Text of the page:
• RC4 has weak keys
    • Use of weak keys greatly aid crypto anlaysis
    • There are standard techniques to avoid the weak keys but WEP does not employee these techniques.
wep crc problems
WEP CRC Problems
  • We encrypt the CRC, so it is secure, right?
  • Wrong. CRC is linear
    • Flipping bits in the ciphertext can be fixed up in the CRC even if the CRC is RC4 encrypted
  • This means that an attacker can change the cipher text and fix up the CRC
    • Cannot do this with crypto hashes used by IKE
wep active attacks
WEP Active Attacks
  • Insert known plaintext
    • Send email (probably forged or annonymized) to someone on the access point and sniff the stream
    • Knowing both plain and ciphertext getting the key stream for that IV is just an XOR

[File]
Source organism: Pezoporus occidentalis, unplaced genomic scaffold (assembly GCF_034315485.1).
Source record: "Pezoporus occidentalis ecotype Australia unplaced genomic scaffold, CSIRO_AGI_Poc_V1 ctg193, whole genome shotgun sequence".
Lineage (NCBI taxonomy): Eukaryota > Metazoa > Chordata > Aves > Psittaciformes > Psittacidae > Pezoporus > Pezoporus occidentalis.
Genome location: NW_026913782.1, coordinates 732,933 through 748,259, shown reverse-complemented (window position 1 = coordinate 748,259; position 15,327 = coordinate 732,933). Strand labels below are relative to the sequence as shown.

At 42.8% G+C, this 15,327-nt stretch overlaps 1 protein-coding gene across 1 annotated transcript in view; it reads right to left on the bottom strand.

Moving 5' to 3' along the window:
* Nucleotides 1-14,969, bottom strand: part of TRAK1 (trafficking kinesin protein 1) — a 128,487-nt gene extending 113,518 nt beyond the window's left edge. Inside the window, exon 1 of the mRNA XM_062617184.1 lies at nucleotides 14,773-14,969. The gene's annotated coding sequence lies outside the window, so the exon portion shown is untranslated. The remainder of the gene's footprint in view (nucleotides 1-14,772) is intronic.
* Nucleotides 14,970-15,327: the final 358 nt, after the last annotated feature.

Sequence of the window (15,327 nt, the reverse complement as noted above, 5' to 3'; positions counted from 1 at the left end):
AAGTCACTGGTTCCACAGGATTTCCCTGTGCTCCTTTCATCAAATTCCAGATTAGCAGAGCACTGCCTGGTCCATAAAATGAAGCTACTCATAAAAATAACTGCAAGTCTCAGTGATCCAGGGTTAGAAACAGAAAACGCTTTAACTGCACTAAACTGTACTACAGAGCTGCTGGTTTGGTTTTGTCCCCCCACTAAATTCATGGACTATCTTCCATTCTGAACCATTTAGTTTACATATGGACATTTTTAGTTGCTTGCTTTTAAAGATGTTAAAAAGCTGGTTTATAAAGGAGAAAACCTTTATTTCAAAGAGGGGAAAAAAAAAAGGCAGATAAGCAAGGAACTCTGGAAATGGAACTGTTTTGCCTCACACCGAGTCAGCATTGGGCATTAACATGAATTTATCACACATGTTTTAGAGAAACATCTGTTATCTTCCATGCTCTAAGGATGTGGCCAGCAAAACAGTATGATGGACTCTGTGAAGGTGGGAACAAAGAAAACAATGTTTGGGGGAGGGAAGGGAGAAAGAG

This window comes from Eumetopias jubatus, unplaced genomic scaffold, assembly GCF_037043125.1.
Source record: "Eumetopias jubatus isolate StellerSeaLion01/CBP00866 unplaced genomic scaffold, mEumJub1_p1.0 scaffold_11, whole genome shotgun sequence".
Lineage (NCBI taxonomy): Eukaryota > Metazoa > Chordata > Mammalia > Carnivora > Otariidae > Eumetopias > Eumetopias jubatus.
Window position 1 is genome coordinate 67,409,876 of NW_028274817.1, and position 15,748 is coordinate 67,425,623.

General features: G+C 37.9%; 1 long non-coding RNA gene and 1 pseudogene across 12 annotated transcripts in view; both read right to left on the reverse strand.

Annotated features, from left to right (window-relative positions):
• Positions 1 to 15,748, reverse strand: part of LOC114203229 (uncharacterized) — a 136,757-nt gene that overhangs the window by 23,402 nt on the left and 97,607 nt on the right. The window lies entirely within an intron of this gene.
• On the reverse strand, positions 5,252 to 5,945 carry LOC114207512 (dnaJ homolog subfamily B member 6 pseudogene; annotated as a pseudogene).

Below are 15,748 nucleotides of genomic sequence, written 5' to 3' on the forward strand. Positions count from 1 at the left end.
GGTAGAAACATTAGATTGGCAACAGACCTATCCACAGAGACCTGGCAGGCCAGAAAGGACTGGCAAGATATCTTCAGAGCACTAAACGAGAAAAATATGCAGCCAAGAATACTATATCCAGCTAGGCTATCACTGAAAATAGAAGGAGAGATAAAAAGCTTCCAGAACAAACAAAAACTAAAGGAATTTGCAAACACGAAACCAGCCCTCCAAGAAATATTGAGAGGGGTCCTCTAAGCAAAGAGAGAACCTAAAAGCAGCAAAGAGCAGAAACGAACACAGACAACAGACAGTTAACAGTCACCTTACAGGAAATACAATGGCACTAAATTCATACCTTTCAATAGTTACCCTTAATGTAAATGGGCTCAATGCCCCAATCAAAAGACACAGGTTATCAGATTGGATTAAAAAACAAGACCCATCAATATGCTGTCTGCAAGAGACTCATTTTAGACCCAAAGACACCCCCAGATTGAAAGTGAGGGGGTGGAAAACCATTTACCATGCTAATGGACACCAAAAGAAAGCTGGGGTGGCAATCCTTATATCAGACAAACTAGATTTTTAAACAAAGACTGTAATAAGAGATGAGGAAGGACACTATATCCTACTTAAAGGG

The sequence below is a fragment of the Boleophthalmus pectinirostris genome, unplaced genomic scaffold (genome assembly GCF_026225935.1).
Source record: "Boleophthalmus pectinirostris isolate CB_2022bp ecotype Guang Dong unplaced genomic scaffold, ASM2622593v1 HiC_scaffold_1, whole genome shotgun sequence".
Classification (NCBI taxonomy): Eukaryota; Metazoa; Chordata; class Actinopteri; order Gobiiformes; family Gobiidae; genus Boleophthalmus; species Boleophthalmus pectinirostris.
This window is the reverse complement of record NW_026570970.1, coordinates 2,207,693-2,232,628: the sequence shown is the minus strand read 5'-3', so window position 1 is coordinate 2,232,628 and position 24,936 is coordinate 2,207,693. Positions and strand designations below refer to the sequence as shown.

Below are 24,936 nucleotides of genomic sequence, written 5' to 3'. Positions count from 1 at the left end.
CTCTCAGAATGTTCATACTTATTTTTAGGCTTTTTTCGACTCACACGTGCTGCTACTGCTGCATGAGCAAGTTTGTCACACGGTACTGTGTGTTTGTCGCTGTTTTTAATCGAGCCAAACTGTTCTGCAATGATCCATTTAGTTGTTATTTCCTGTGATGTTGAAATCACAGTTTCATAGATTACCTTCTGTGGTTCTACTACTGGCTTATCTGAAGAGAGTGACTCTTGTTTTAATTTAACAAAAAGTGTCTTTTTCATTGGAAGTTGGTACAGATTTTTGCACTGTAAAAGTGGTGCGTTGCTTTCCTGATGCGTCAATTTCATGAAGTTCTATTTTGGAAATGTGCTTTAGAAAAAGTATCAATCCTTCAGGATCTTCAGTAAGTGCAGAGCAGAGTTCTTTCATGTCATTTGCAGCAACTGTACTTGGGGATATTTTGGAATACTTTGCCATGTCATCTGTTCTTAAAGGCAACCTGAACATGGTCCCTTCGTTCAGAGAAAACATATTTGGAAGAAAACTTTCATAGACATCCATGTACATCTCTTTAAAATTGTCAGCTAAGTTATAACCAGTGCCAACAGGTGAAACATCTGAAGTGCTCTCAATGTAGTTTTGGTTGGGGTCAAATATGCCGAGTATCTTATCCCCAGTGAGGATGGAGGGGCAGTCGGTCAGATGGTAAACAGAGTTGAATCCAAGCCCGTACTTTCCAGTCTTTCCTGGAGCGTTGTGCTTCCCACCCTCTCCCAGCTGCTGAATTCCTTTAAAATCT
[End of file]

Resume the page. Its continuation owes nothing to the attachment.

• Sniff both the wireless stream and the wire after the access point
    • Correlate the two streams to get plan and ciphertext pairs
wep passive attacks
WEP Passive Attacks
  • Each frame contains one IP packet
    • Use knowledge about IP headers to get partial key recovery for all packets
  • XORing ciphertext streams using the same key will result in the XOR of the two plaintext streams
    • Knowing how plaintext streams differ can help in the analysis
    • Use natural language facts to determine the likely plain text
wep crackers
WEP crackers
  • Numerous tools will crack WEP given enough traffic
    • Airsnort
    • Wepcrack
how do other security protocols avoid these problems
How do other security protocols avoid these problems?
  • SSL uses RC4 without these problems
    • Over a reliable data stream so the 128 bit key does not need to be reset with each packet
    • Would need to capture 2^64 streams rather than 2^12 streams to get key reuse with 50% probability
    • New keys potentially change all bits not just the bottom 24 bits.
  • IPSec has the unreliable transport issues too, but its security has stood up
    • Uses separate keys in each direction